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About this Author
Ernest Miller Ernest Miller pursues research and writing on cyberlaw, intellectual property, and First Amendment issues. Mr. Miller attended the U.S. Naval Academy before attending Yale Law School, where he was president and co-founder of the Law and Technology Society, and founded the technology law and policy news site LawMeme. He is a fellow of the Information Society Project at Yale Law School. Ernest Miller's blog postings can also be found @
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Feel free to contact me about articles, websites and etc. you think I may find of interest. I'm also available for consulting work and speaking engagements. Email: ernest.miller 8T gmail.com

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July 04, 2005

July 03, 2005

July 01, 2005

May 28, 2005

May 25, 2005

Dear Clueless IP Lawfirms: USE RSS!

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Posted by Ernest Miller

The EEJD Blog has put together a wonderful list of IP publications by lawfirms (Intellectual Property Publications by Firm). There are 22 lawfirms with IP-related publications as of this date and, after having checked all these sites, this seems to be a rich resource for IP research and analysis. The sites certainly vary in useability, but there is one consistent failure. Not a single one appears to support RSS!

Hello? I'm not going to sign up for email notification. I'm not going to check your website periodically. If you want the information you're producing to get out there, you have to make it available in a form people can use. Also, if you're trying to impress potential clients with how tech savvy you are, this isn't the way to do it.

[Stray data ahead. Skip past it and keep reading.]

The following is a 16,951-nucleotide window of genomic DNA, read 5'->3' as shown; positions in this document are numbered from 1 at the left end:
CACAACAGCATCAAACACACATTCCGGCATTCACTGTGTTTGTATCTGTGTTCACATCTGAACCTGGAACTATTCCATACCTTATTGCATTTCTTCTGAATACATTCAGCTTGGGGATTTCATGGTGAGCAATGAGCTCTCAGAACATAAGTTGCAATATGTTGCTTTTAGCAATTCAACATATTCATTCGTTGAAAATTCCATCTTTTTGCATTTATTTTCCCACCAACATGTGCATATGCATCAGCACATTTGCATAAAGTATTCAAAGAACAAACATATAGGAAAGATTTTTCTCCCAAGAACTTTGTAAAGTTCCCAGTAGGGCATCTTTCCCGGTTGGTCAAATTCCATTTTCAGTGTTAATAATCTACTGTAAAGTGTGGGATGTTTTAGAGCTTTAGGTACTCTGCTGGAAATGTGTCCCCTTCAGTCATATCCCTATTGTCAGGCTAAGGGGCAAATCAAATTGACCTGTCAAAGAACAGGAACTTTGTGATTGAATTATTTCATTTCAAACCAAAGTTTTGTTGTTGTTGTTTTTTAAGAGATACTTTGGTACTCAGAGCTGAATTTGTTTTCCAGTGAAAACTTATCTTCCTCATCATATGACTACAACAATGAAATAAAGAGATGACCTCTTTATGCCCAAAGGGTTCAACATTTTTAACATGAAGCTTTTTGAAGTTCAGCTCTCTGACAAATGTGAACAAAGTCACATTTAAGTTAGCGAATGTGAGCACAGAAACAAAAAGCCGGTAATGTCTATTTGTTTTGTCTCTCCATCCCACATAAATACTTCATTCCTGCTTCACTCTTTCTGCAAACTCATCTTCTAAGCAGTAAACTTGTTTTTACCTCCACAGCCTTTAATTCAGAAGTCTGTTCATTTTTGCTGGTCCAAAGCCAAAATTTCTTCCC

Comments (0) + TrackBacks (0) | Category: RSS

May 16, 2005

May 13, 2005

April 12, 2004

Follow the (Political) Money - Use the Web

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Posted by Ernest Miller

WIRED has a very interesting article on the various websites that make it easier to track campaign finance in the political system (Following the Money Made Easier). A number of the best websites are cited, such as Fundrace, Political Money Line, and my favorite, Open Secrets.

Worrisome Privacy Issues

Increased transparency in funding is all to the good (especially for larger donors), but I feel a little strange being able to know which of my neighbors have given $100 to Bush or Edwards (no local Kerry fans, apparently). How long will this data be held? Will these websites discourage people from donating to candidates not favored by their neighbors? What effect will this have on our politics?

More Efficient Tracking Desired

Of course, I would love for these websites to become even more efficient. What about email alerts and RSS feeds? You could subscribe to a candidate feed and be notified when they have new donations above a certain limit. You could have geographic feeds and industry feeds. You could track particular donors, especially industries, across a variety of candidates. Bloggers could make excellent use of such feeds.

Fix the Problem of Money in Politics

We really need to reduce the importance of money in politics (it'll never go away entirely). The more we undermine mass media, the better I think. A vast amount of political money is spent on television advertising, if we can change that paradigm with something like broadcatching we would be better off.